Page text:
The Microsoft Dynamics 365 for Field Service Dashboard
For this dashboard, we have created a fictional Air-conditioning company. At the top of the dashboard, you can see all the different technicians from this company. You can click on one of them to see the statistics for this individual technician. When you click, you see every other visualisation in this page change to show statistics for this individual. This is called ‘cross-filtering’, one of the most powerful benefits that Power BI offers. In this way, you can always compare data of different topics as long as you have a good data model. Along with the trader filters, you can also set a time filter in the right-bottom corner. Moreover, you can filter on location. For example, if you only want to see things that happened in Utrecht, you just click on the province Utrecht in the map visual.
Incidents and Opportunities Dashboard for Microsoft Dynamics 365
Want to see quickly where your opportunities come from and in which state they are? Then Power BI is a great tool to see this in a fast way. In this dashboard, we took some data from CRM opportunities and CRM cases (incidents). On the bottom of the page, you can switch between two pages. Just like the previous dashboard, you can filter on any company name, state, status or user.
Let me explain the top three bar charts in a little more detail:
– Lead source: Where is the lead coming from?
– Sales state: In what state is the opportunity?
– Owner: Who is the owner of the opportunity?
In the left-bottom corner, you see a visual called ‘tree map’. The bigger the blocks are, the more opportunities for this account (customer). Next to the tree map you can see the the probability of the opportunity being closed. In this way, you can see what opportunities are good looking or bad looking, very quickly without needing excel or other tools. Finally, yet importantly, you see the estimated value of the opportunities.
The Microsoft Dynamics Navision dashboard
The dashboard for Microsoft Dynamics Navision contains three pages. You can switch pages with the arrows on the bottom of the page with the arrows. On page 1 the amount of orders are visualised. We start with the blue bar chart, which contains information on orders by month. The visual has a drill down or drill up function. If you select the arrow on the right side of the visual, you can drill down into this month so you can see the orders per day. The other way around, you can also drill up to the quarters, so you can also switch to another quarter if needed. This page also contains a map visual, although it is different from the one in the Field Service Dashboard for CRM. Here, it is possible to zoom in and look into more detail. In the map visual, I gave different colours to different quantities, which is called diverging. Green means a big quantity, red means a small quantity. This leaves yellow/orange for the average.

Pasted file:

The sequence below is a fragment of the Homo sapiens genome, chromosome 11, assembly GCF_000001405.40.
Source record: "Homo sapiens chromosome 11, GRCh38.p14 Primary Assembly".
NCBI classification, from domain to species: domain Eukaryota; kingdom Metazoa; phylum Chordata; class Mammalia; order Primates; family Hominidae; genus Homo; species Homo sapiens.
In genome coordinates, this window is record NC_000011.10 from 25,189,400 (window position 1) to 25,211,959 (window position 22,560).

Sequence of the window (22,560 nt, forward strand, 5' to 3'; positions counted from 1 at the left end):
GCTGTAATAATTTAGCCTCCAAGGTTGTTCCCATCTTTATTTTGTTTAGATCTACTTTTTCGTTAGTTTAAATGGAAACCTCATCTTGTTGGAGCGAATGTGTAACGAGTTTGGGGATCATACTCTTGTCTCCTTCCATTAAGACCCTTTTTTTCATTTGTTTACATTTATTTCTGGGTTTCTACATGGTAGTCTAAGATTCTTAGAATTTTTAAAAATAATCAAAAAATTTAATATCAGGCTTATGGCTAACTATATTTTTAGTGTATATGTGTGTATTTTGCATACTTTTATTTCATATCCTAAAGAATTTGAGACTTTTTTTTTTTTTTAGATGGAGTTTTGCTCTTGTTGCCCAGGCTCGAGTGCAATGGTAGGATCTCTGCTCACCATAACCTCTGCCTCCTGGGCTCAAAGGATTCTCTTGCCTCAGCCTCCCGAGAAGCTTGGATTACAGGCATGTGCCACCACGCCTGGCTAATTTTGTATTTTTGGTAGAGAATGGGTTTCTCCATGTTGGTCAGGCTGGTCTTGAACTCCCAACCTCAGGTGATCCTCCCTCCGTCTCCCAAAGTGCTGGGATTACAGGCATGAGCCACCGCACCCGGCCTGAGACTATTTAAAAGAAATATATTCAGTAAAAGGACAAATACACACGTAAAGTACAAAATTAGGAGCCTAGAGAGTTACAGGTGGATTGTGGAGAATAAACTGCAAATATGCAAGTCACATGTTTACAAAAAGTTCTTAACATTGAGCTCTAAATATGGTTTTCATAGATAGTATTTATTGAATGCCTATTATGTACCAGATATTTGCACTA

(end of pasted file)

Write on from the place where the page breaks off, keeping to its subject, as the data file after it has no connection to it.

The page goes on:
Did you ever wonder about how many your sales persons are selling? Or, do you wonder how the margin’s disappearing? Well, in the second page, you can see how much discount amount your sales persons give to their customers. If you select one of the months as a filter, you can then select an employee name to see in which city they made the sale and how much discount amount they give in the city. Just like in the previous dashboard, we have a tree map, where you can see the discount amount per employee name.
The last page is all about cancellations. You can see the different reasons in the bar chart as a total, or you can see this per employee in the right table. In the stacked bar chart at the bottom of the page, you see the reasons per city.
The Microsoft Dynamics AX Monitoring Dashboard:
When an entry is made in Microsoft Dynamics AX , this entry is booked on the general ledger. De different entries in the general ledger add up to the sub account, which are used to show profit and loss, and the balance of the company. We made this dashboard to make a connection between general ledger entries versus different sub accounts. Sometimes differences in numbers occur between ledger entries and the according sub accounts. This may occur when an entry is booked directly on the sub account, instead of an individual entry. The dashboard checks whether there are differences between the individually booked ledger entries and the totals shown in the sub accounts.
On the first page, you can see in which cases there is a difference between the amount booked on the sub account and the amount booked via the general ledger entries. If you click on the red ones you see the difference between them in the cards on the right. On the second page, you see a different way of visualisation, called gap analysis. Here you can spot these differences easily by looking at the gaps. When you hover over the circles, you get more information about the amounts booked.
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